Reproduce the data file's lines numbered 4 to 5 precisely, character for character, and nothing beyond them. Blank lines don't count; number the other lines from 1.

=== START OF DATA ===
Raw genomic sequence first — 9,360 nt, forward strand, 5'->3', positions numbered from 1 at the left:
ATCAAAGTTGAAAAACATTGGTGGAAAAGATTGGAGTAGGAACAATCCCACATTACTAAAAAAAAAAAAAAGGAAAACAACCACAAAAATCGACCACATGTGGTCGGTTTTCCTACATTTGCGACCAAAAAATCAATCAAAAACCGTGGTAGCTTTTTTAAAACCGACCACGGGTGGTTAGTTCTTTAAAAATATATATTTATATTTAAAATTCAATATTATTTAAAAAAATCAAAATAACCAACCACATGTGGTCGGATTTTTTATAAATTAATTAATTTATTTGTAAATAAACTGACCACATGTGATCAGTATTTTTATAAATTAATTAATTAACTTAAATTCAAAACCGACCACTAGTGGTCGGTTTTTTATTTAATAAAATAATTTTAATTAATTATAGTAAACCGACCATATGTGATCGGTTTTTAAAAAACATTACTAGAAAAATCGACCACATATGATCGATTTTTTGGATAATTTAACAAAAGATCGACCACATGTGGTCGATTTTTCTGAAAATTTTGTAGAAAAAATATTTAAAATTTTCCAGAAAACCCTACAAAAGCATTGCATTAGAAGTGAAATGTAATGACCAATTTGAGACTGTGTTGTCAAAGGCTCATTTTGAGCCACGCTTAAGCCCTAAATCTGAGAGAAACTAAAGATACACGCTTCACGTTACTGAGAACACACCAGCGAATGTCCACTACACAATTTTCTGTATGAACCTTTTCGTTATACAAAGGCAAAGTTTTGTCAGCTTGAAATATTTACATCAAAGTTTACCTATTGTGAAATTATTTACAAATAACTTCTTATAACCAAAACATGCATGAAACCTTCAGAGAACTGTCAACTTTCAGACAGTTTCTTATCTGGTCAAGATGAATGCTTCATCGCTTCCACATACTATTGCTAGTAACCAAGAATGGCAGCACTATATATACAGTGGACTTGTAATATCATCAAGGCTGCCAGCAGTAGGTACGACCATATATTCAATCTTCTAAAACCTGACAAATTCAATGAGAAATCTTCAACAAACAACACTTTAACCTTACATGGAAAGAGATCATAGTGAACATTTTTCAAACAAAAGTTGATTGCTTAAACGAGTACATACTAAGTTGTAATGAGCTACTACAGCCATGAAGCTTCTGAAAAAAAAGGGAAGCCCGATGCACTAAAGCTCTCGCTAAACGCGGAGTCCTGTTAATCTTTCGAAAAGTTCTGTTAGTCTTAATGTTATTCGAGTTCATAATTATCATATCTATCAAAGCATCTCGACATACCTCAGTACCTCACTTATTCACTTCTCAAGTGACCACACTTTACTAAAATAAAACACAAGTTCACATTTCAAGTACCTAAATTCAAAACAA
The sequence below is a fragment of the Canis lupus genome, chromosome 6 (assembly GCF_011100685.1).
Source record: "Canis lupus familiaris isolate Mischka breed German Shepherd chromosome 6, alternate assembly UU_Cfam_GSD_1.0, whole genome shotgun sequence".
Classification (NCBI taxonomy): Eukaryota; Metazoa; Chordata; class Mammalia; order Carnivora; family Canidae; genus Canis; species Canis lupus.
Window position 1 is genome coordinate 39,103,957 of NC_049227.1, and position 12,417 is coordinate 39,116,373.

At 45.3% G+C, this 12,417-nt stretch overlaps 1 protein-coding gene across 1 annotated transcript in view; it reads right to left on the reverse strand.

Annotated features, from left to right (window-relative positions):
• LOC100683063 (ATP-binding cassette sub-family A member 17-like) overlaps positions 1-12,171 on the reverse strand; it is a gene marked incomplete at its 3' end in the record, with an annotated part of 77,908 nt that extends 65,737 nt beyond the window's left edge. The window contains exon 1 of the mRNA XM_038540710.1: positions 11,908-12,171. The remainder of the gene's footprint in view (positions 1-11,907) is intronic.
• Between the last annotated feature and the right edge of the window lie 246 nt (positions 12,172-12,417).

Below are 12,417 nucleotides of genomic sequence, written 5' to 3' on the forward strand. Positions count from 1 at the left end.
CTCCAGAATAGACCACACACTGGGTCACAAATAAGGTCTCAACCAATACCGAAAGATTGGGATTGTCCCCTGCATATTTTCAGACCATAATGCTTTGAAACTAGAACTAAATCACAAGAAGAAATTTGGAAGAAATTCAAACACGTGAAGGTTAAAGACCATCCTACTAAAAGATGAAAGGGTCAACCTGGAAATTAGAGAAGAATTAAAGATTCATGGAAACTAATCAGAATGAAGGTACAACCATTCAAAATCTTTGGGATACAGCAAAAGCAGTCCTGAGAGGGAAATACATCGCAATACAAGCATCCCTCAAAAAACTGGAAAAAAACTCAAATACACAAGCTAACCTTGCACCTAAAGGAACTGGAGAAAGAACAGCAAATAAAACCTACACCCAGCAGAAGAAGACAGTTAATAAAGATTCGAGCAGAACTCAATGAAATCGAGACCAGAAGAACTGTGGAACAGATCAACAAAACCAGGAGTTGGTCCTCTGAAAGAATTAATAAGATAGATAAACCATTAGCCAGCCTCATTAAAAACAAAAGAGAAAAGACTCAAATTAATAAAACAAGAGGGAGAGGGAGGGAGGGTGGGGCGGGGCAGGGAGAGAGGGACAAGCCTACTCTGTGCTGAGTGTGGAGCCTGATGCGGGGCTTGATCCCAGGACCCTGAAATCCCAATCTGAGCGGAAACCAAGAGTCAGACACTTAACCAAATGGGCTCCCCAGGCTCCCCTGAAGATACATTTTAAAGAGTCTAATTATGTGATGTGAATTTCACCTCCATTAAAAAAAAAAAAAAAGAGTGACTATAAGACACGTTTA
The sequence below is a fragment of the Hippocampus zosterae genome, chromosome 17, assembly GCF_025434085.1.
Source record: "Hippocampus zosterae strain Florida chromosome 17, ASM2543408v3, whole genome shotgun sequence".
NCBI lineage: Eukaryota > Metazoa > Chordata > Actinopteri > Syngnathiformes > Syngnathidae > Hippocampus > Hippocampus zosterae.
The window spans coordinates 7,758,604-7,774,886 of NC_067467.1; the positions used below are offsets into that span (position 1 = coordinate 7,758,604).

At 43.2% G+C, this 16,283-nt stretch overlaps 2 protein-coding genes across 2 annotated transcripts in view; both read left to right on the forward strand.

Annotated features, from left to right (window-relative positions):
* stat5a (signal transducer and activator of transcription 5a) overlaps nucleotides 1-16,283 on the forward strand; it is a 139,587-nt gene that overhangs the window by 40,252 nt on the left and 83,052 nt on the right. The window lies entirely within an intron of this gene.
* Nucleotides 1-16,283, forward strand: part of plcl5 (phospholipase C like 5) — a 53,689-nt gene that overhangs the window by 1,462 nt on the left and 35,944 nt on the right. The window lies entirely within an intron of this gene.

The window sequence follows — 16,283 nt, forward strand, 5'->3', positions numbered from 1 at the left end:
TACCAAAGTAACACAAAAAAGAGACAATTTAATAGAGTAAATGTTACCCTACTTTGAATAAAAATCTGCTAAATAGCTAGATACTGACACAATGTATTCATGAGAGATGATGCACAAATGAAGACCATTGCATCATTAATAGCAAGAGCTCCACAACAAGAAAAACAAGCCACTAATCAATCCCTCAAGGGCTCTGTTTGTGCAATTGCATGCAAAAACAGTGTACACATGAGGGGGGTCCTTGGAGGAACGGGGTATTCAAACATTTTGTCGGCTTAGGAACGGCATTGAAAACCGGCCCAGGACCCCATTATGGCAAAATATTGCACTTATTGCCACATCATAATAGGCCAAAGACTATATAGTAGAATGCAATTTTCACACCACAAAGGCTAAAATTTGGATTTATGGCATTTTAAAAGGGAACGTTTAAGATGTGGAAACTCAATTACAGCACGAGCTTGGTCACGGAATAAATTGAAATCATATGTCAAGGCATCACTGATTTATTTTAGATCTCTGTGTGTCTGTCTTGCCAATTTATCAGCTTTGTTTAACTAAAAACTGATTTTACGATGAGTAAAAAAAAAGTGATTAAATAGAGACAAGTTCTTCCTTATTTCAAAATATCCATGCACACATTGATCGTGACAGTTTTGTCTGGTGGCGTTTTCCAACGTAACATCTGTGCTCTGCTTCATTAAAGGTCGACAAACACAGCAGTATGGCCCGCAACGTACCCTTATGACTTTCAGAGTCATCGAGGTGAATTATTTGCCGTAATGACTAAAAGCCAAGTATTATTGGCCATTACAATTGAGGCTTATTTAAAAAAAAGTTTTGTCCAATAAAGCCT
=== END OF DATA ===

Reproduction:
Source record: "Canis lupus familiaris isolate Mischka breed German Shepherd chromosome 6, alternate assembly UU_Cfam_GSD_1.0, whole genome shotgun sequence".
Classification (NCBI taxonomy): Eukaryota; Metazoa; Chordata; class Mammalia; order Carnivora; family Canidae; genus Canis; species Canis lupus.